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E.g., 03/28/2017
E.g., 03/28/2017
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  • Pluto
  • Pluto's hazy horizon
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Your search has returned 735 articles:
  • Soapbox

    It’s time to redefine what qualifies as a planet, scientists propose

    Pluto is a planet. It always has been, and it always will be, says Will Grundy of Lowell Observatory in Flagstaff, Arizona. Now he just has to convince the world of that.

    For centuries, the word planet meant “wanderer” and included the sun, the moon, Mercury, Venus, Mars, Jupiter and Saturn. Eventually the moon and sun were dropped from the definition, but Pluto was included, after its...

    03/23/2017 - 09:00 Planetary Science
  • News

    How Pluto’s haze could explain its red spots

    Pluto may get its smattering of red spots from the fallout of its hazy blue skies, researchers say.

    Haze particles from the dwarf planet’s atmosphere settle onto all of Pluto’s surfaces. But some regions may become redder and darker than others because parts of the atmosphere collapse, exposing those spots to more surface-darkening radiation from space, researchers report March 22 at the...

    03/22/2017 - 09:41 Planetary Science
  • News in Brief

    Close pass by sun didn’t radically alter comet 67P’s landscape

    At least one of comet 67P/Churyumov-Gerasimenko’s dusty outbursts was the result of a landslide. But such changes to the surface of the comet haven’t radically altered its appearance, suggesting it has had roughly the same look for decades — or longer.

    Images from the Rosetta spacecraft taken before its demise show what happened to the comet as it passed close to the sun in 2015. Cliffs...

    03/21/2017 - 10:30 Astronomy, Planetary Science
  • Science Ticker

    Saturn’s ‘Death Star’ moon may not conceal an ocean after all

    An ocean of liquid water probably doesn’t lurk beneath the icy surface of Mimas, Saturn’s smallest major moon, new calculations suggest. Scientists had proposed the ocean in 2014 to help explain an odd wobble in the moon’s orbit.

    Other ocean-harboring moons, such as Jupiter’s Europa and Saturn’s Enceladus, are crisscrossed by fractures opened by strong tides that cause their oceans to...

    02/28/2017 - 14:07 Planetary Science, Oceans
  • News

    Europa lander mission takes another step toward reality

    BOSTON — For the first time since the Viking missions to Mars in the 1970s, NASA is making the search for evidence of life on another world the primary science goal of a space mission. The target world is Jupiter’s moon Europa, considered possibly habitable because of its subsurface ocean.

    The proposed mission, which could be operational in the next two decades, calls for a lander with...

    02/18/2017 - 11:09 Planetary Science, Technology
  • Science Ticker

    Juno spacecraft won’t go into shorter orbit around Jupiter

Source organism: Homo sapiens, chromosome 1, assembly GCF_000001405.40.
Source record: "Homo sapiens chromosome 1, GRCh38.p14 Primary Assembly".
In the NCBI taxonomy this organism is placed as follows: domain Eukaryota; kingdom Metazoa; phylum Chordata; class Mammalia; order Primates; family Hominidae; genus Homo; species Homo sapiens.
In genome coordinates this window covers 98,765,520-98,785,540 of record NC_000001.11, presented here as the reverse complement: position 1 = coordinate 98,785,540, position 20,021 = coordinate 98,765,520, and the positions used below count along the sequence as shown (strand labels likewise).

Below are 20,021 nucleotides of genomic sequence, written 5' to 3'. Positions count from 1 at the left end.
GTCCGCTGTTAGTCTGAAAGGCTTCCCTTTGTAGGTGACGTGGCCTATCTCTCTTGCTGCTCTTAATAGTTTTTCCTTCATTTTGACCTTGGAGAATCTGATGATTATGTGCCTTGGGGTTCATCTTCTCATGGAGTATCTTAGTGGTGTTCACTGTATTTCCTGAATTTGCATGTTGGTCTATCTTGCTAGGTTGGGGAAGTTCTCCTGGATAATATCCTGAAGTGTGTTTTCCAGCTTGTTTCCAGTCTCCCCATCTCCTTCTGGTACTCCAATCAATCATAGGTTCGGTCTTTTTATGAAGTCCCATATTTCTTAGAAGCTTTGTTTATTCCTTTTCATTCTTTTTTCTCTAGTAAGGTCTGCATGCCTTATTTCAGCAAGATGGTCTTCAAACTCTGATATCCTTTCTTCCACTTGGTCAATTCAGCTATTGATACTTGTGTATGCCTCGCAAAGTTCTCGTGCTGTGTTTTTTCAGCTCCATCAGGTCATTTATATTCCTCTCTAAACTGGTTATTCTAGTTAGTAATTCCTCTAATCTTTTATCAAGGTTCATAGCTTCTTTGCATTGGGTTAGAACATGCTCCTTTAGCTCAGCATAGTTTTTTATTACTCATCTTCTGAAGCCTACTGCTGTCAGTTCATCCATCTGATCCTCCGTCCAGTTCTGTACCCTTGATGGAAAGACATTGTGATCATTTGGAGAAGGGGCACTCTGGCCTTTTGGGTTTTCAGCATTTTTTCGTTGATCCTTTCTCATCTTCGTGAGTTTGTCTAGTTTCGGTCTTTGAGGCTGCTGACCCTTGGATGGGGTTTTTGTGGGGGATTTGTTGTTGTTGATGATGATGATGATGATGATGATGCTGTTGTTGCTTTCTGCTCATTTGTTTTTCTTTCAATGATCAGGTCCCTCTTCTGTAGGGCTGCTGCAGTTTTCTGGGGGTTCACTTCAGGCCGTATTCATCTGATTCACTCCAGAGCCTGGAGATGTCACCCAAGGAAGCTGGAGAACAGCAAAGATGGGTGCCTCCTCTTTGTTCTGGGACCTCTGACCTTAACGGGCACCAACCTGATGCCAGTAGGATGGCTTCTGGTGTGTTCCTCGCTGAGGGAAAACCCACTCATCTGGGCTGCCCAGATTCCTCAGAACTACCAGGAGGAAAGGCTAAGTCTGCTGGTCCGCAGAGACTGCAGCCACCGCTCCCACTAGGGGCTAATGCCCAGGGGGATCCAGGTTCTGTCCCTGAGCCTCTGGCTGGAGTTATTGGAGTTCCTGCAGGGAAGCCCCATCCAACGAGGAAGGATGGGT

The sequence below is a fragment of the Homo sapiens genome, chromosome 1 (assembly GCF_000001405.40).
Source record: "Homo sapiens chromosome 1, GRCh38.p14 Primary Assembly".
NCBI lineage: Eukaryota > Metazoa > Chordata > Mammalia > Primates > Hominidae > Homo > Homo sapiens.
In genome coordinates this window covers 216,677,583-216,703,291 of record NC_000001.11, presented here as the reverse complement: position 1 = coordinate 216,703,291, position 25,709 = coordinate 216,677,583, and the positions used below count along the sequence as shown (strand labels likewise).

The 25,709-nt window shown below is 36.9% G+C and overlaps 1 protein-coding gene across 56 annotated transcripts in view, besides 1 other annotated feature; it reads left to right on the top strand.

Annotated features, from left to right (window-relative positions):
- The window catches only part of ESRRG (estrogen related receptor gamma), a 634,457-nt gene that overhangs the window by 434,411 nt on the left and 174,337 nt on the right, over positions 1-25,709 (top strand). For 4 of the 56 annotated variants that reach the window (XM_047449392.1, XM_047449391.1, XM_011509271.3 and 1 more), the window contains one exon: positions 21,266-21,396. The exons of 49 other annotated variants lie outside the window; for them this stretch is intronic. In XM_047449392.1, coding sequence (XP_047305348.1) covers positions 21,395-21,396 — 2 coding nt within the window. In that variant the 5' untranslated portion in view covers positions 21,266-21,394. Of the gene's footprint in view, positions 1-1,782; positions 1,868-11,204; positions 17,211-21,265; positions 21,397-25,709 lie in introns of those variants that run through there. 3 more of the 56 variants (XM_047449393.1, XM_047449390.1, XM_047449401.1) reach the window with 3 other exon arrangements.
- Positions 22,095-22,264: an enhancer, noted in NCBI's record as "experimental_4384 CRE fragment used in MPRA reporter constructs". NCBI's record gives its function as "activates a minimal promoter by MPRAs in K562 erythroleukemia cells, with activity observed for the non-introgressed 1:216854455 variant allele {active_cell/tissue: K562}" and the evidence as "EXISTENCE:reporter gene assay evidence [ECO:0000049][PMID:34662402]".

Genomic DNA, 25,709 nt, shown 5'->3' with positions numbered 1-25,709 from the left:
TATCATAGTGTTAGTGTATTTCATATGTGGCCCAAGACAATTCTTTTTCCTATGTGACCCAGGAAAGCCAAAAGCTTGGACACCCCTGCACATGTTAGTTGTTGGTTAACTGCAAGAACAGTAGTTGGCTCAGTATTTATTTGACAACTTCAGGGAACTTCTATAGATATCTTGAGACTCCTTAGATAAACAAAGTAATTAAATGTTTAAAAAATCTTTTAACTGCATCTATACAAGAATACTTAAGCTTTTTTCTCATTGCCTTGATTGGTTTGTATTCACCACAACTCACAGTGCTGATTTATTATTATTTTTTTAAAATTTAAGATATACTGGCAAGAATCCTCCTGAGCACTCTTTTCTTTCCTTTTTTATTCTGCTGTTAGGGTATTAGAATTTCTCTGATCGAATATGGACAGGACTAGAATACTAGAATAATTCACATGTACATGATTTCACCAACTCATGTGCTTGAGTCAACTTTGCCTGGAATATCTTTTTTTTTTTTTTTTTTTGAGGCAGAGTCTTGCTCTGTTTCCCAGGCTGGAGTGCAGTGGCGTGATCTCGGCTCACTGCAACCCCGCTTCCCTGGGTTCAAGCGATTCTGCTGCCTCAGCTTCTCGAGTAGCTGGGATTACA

NASA’s Juno spacecraft will stay in its current 53-day orbit around Jupiter instead of closing into a 14-day orbit as originally planned, the Juno team announced February 17.

    An issue with two helium check valves, which are tied to the spacecraft’s main engine, had scientists concerned. The valves took several minutes to open when the team pressurized the spacecraft’s propulsion system...

    02/17/2017 - 16:02 Planetary Science, Astronomy
  • News

    Ceres harbors homegrown organic compounds

    NASA’s Dawn spacecraft has detected organic compounds on Ceres — the first concrete proof of organics on an object in the asteroid belt between Mars and Jupiter.

    This material probably originated on the dwarf planet itself, the researchers report in the Feb. 17 Science. The discovery of organic compounds adds to the growing body of evidence that Ceres may have once had a habitable...

    02/16/2017 - 14:58 Planetary Science
  • News

    Red Planet’s interior may not churn much

    An enduring source of magma on Mars fueled volcanic eruptions for billions of years, clues inside a rock flung from the Red Planet reveal.

    The newfound rock belongs to a batch of meteorites called shergottites that originated from the same Martian volcanic system, researchers report February 1 in Science Advances. But the new rock is considerably older than its counterparts. While...

    02/01/2017 - 14:00 Planetary Science
  • News in Brief

    Oxygen atoms from Earth bombard the moon

    Life on Earth may have made its mark on the moon billions of years before Neil Armstrong’s famous first step.

    Observations by Japan’s moon-orbiting Kaguya spacecraft suggest that oxygen atoms from Earth’s upper atmosphere bombard the moon’s surface for a few days each month. This oxygen onslaught began in earnest around 2.4 billion years ago when photosynthetic microbes first flourished...

    01/30/2017 - 11:00 Planetary Science
  • News in Brief

    Asteroid barrage, ancient marine life boom not linked

    An asteroid bombardment that some say triggered an explosion of marine animal diversity around 471 million years ago actually had nothing to do with it.  

    Precisely dating meteorites from the salvo, researchers found that the space rock barrage began at least 2 million years after the start of the Great Ordovician Biodiversification Event. So the two phenomena are unrelated, the...

    01/24/2017 - 11:00 Evolution, Planetary Science